Degree Name

Doctor of Philosophy


School of Mathematics and Applied Statistics


The purpose of this thesis is to use the classical technique known as calculus of variations to investigate three problems in nanotechnology.

Curvature-dependent energies are used in modelling biological molecules including the shape of red blood cells and protein backbone structures. In this thesis, we investigate another application of such energies to model nanoantennas. Targeting mid-infrared rays, nanoantennas (which are defined as tiny gold squares or spirals set in specially treated forms of polyethylene) can convert energy into electricity giving rise to theoretical efficiency which is much higher than current solar cell technology. Since shape and size are critical to the performance of nanoantennas, here we investigate a certain type of nanoantenna which is a spherical helix or another similar curve that winds around a sphere. Using the Euler-Lagrange equations for extremal curves, we find classes of energies which permit curves on the sphere as extremizers.

The second problem is the joining between carbon nanostructures by using calculus of variations. Carbon nanostructures have received a lot of attention for their use in nanoscale devices. Joining carbon nanostructures has been shown to enhance the property of the combined structures. In this thesis we model the join of carbon nanocones with fullerenes, two nanocones, plane sheet of graphene with nanocones, fullerene with plane sheet of graphene and nanocone with two parallel sheets of graphene. We illustrate that a perfect join configuration of absolute minimum energy is possible in some circumstances. In general, we study two models, which are based on the curvature of the join profile. Model I refers to the positive curvature only and Model II refers to the positive and negative curvatures. In addition, we consider three cases of joining nanocones with exactly half a sphere, more than half a sphere and less than half a sphere. In joining two nanocones, we investigate the joining between two symmetric carbon nanocones, two different angles nanocones and two different angles nanocones for five possible angles of the first nanocone. These combined structures may be useful for the design of scanning tunnelling microscopy and other nanoscale devices.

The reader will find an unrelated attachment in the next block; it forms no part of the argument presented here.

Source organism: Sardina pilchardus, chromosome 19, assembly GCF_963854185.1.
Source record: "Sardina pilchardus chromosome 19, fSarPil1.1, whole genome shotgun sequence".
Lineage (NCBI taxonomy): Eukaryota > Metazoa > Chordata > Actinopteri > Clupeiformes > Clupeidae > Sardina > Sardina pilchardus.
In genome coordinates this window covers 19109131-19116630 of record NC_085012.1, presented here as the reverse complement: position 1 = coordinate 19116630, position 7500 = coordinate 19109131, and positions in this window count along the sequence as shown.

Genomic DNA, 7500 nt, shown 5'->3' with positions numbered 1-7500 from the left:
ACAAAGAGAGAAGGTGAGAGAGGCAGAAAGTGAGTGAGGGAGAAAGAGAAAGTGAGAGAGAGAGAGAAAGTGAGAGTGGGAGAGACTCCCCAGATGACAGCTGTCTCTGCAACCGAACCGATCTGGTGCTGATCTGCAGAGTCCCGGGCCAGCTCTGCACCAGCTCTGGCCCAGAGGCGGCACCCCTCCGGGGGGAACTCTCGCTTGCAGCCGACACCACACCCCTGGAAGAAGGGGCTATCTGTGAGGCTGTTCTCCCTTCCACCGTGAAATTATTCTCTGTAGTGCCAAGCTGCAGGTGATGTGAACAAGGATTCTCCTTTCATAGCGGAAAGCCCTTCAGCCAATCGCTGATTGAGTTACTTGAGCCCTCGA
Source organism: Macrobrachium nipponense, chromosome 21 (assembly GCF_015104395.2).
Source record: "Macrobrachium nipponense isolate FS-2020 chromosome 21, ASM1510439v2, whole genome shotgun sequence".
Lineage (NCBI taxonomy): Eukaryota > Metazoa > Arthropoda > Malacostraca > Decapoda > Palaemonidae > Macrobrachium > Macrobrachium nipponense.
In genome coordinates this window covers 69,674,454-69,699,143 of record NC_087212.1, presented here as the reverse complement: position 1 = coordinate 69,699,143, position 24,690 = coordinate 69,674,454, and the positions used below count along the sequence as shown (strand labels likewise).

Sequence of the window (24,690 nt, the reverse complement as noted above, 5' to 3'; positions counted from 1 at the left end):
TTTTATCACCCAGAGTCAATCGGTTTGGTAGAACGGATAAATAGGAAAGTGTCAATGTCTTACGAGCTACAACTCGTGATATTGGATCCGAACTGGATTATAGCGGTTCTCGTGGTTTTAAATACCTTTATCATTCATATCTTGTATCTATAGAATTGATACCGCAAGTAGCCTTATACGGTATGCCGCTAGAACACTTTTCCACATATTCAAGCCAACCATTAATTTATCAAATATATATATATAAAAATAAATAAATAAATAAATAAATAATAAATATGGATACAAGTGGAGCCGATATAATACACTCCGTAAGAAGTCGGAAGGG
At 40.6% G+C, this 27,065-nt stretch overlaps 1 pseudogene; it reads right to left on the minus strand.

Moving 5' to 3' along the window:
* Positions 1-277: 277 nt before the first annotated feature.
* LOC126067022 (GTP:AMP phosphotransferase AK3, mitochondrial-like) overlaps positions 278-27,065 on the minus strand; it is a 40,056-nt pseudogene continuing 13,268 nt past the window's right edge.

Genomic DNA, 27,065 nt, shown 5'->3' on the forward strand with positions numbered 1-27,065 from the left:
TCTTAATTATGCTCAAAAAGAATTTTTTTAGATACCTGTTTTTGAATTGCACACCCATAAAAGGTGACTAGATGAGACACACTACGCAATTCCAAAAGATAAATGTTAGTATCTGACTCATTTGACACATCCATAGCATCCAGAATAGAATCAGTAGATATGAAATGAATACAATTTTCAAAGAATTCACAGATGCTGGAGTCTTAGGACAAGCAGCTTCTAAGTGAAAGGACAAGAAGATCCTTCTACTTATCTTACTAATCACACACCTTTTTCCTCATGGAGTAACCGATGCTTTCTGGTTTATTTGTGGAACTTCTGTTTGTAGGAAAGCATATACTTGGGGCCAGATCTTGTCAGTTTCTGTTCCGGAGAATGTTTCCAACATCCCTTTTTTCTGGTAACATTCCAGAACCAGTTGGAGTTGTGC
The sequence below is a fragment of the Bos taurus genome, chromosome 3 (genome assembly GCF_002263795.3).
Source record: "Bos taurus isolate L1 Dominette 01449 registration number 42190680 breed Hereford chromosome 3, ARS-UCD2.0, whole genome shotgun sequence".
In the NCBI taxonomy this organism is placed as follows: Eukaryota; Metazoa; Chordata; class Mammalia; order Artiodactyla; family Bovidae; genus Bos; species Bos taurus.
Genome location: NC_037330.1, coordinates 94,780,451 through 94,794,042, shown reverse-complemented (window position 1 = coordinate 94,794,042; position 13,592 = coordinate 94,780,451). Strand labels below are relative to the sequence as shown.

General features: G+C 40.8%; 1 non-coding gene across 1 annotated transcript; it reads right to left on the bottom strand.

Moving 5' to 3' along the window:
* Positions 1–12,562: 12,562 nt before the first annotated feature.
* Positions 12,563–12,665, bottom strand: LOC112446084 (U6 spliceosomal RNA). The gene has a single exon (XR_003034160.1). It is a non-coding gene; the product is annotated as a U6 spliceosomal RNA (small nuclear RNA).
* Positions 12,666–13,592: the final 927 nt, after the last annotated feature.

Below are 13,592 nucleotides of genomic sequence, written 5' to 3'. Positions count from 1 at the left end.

Finally, this thesis compares two different energies used in modelling of the joining between different carbon nanostructures. The first energy depends on the axial curvature only. As carbon nanotubes deform according to perfect elasticity, the elastic energy is used to determine the join region which contains a finite number of discrete bonds. Secondly, we consider the Willmore energy that depends on the axial and rotational curvature. As a result we use a piece of catenoid to join carbon nanostructures as it is an absolute minimizer of the Willmore energy. In particular, we investigate using the two energies for joining carbon nanocones with carbon nanotubes, two carbon nanocones and two fullerenes. We conclude that both of these energies can be used for these two cases of joining as they are similar in the joining profile.

The major contribution of this thesis is the use of applied mathematical modelling to determine optimal configurations of nanostructures. Three problems are investigated, based on geometry of space curves on a sphere, geometry of joining to combine different nanostructures and comparison of different energies for the same joining scenario.



Unless otherwise indicated, the views expressed in this thesis are those of the author and do not necessarily represent the views of the University of Wollongong.